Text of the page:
This is a messy situation. Some people are willing to walk with the Rons of the world, and others think it’s their Christian duty to shun them. It’s hard, isn’t it? The other day, I had a reader ask me about God’s perspective on new relationships and marriages that come initially from an affair. I asked that question myself. “When will God be okay/approve of the new relationship?” No easy answers. All I know is that God forgives, and God wants each couple to have an incredible, intimate marriage. Would God want to equip and empower you to have the best new marriage possible? Seems like it to me. You are forgiven, and God loves you tremendously. Go and sin no more. (Sound familiar?)

Asher: I was disappointed with the angry and hurtful reactions of many of the people who you used to pastor. I believe that responding with anger and lashing out at you was un-Christian of them. But then I wonder how would someone appropriately act in that situation? Should they embrace their “fallen” pastor and his mistress? Should they lay low and pray for you? Imagine I’m someone who just heard you speak at a conference and this just happened at my church. How do you advise me to act?

Trotter: It all depends on your relationship with the pastor. If you’re a close friend, I’d encourage you to reach out to him or her. They don’t need to be reminded that it’s not appropriate. Express your care for them, pray for them, and resist the urge to gossip and slander. Trust God with the results.

If you’re not a close friend but someone who attends the church, pray and stand against anything that appears as gossip, slander, or dissension. Develop compassion for the pastor by searching for those times in your own life when you’ve lacked integrity. In the same way that you want God to forgive you in your own life, work toward forgiving the pastor in your own heart. If you don’t think your life could implode in some way, you’re mistaken.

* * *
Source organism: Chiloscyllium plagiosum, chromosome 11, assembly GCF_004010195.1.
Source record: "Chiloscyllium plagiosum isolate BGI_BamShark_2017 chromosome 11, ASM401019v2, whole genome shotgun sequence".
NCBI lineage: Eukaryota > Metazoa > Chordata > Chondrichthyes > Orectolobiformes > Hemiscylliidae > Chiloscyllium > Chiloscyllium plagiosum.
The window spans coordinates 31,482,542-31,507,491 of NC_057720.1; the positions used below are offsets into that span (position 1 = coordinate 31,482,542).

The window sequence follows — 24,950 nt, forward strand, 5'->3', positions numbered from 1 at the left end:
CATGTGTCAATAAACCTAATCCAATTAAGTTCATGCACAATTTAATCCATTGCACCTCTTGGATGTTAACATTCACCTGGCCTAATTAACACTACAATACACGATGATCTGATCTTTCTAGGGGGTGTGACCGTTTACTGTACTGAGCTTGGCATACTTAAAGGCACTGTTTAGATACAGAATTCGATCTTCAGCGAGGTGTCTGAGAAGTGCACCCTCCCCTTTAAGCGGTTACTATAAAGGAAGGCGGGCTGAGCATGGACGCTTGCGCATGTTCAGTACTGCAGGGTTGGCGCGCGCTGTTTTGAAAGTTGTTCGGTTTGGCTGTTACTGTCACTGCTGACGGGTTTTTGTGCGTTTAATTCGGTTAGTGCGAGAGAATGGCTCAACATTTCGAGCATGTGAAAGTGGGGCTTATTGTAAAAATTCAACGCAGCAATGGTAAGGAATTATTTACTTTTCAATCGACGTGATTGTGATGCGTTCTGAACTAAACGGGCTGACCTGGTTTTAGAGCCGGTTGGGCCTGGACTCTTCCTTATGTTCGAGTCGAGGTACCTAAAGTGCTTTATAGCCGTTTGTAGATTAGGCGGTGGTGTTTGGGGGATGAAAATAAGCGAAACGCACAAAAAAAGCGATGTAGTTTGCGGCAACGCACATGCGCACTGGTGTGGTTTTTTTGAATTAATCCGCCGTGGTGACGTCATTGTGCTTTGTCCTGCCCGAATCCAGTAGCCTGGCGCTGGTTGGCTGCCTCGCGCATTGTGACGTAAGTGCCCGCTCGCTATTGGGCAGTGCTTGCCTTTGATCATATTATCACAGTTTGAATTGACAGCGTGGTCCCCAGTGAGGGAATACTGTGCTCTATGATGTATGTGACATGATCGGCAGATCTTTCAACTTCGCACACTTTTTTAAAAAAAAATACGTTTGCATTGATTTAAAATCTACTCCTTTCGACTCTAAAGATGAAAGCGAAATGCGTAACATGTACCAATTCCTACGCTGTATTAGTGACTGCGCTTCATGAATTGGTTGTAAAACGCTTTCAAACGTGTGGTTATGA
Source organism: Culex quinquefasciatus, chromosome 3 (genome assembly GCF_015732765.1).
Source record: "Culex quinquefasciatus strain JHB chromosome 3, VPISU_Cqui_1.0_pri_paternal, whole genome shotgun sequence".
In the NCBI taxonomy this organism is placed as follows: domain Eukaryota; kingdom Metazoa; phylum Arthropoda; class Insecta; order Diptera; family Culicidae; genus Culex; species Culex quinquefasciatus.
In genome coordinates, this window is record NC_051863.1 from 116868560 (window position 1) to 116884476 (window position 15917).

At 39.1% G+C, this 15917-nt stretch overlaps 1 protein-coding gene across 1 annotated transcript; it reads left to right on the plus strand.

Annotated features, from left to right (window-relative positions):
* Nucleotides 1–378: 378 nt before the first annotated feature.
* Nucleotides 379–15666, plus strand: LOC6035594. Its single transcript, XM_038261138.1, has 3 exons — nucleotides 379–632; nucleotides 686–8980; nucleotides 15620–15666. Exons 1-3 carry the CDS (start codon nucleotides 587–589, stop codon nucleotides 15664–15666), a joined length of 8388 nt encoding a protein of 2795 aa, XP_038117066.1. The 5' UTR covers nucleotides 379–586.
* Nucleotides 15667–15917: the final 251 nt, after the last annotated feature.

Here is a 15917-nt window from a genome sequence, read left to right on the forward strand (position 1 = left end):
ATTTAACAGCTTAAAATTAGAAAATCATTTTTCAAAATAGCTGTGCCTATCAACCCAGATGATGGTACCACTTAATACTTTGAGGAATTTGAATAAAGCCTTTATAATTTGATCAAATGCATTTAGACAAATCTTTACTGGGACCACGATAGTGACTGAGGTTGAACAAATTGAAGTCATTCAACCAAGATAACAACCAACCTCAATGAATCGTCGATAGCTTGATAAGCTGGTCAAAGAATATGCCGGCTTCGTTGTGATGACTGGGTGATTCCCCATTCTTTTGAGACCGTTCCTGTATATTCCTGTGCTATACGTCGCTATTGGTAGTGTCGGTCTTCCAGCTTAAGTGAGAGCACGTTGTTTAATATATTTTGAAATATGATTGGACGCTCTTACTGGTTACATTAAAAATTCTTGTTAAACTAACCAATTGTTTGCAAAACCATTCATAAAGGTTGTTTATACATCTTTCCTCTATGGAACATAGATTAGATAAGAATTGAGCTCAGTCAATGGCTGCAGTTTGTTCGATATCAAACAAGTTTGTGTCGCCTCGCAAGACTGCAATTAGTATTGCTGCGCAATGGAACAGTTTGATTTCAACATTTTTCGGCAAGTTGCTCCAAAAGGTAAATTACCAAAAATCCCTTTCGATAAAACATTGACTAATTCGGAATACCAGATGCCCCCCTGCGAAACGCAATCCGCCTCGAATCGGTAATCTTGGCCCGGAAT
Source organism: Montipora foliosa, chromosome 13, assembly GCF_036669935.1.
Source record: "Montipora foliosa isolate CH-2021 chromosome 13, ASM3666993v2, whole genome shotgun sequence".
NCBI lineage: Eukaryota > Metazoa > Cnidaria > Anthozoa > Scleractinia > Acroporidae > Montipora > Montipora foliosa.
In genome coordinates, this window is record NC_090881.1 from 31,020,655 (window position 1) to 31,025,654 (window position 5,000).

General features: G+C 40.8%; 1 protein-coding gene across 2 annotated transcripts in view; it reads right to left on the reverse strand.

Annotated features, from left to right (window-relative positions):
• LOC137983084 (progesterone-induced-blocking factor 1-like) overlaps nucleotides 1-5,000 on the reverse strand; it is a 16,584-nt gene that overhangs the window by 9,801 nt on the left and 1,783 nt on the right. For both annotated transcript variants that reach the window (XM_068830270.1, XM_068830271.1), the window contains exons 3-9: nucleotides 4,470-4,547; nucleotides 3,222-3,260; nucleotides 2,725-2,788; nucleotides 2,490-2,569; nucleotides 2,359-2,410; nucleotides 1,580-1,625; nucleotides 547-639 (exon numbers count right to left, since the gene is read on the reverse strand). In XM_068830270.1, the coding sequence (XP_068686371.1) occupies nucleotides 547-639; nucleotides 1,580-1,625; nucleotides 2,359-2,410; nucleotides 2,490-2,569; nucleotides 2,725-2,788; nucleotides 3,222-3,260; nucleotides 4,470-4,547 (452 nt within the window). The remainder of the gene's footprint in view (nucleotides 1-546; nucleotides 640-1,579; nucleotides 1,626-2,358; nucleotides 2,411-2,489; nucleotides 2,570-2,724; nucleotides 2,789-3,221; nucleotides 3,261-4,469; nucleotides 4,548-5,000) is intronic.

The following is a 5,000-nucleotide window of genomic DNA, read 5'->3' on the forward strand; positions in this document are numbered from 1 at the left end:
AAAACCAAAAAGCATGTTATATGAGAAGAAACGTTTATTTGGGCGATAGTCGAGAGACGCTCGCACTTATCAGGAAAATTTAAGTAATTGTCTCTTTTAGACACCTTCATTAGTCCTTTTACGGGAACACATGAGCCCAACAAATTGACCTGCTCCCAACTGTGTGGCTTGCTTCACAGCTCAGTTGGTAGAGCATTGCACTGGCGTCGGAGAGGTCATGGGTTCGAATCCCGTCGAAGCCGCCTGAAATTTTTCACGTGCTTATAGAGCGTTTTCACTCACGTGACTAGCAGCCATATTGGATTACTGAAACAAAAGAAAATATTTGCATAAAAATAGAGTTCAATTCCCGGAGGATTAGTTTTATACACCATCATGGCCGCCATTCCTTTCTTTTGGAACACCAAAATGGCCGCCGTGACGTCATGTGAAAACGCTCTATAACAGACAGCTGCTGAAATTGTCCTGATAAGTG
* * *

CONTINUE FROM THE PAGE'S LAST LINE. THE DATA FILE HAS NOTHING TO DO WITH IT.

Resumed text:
Asher: Something that seemed to be missing in your narrative (or at least omitted from much of the story) is a reliance on reading Scripture and prayer. How much did prayer and scripture reading impact your decisions during your journey back to your wife and equilibrium?

Trotter: Although reading Scripture and connecting with God through specific times of prayer is important, I found that God used daily conversations with my three friends and therapist to speak in profound ways. You’ve got to remember that all things associated with ‘church’ and ‘ministry’ were part of the process of selling God. Reading the Bible and prayer represented the process by which I received a message to share with my congregation…and less about connecting with the Creator of the world. As I continued to deconstruct my faith (and view of ministry) and reconstruct a new relationship with God, I find myself turning to Scripture and prayer more often than ever before.

Asher: It seems at one point that you have so much going on with family, being a pastor, and multiple projects that it overwhelms you and you end up on a destructive path. When I look at where you are now you still have your family, are still a leader or pastor of a new community, and have a bunch of projects (books, website, India and speaking.) What have you learned and what steps are you taking to avoid becoming overwhelmed and burned out again?

Trotter: The key for me is to continue embracing my true identity, which is found in the context of being created by a loving God. It’s found in understanding who God says I am and what God has planned for my life. It’s not about trying to impress others or become ‘somebody’ in this world. It’s not about the adrenaline hits that come from accomplishing a big goal or completed an important project.

My wife and a few close friends are people that I’m in daily and weekly process with in terms of the state of my heart and the workload I carry. In addition, my wife and I continue to go to therapy on a monthly basis to ensure I stay on track and my wife retains a strong voice in our relationship.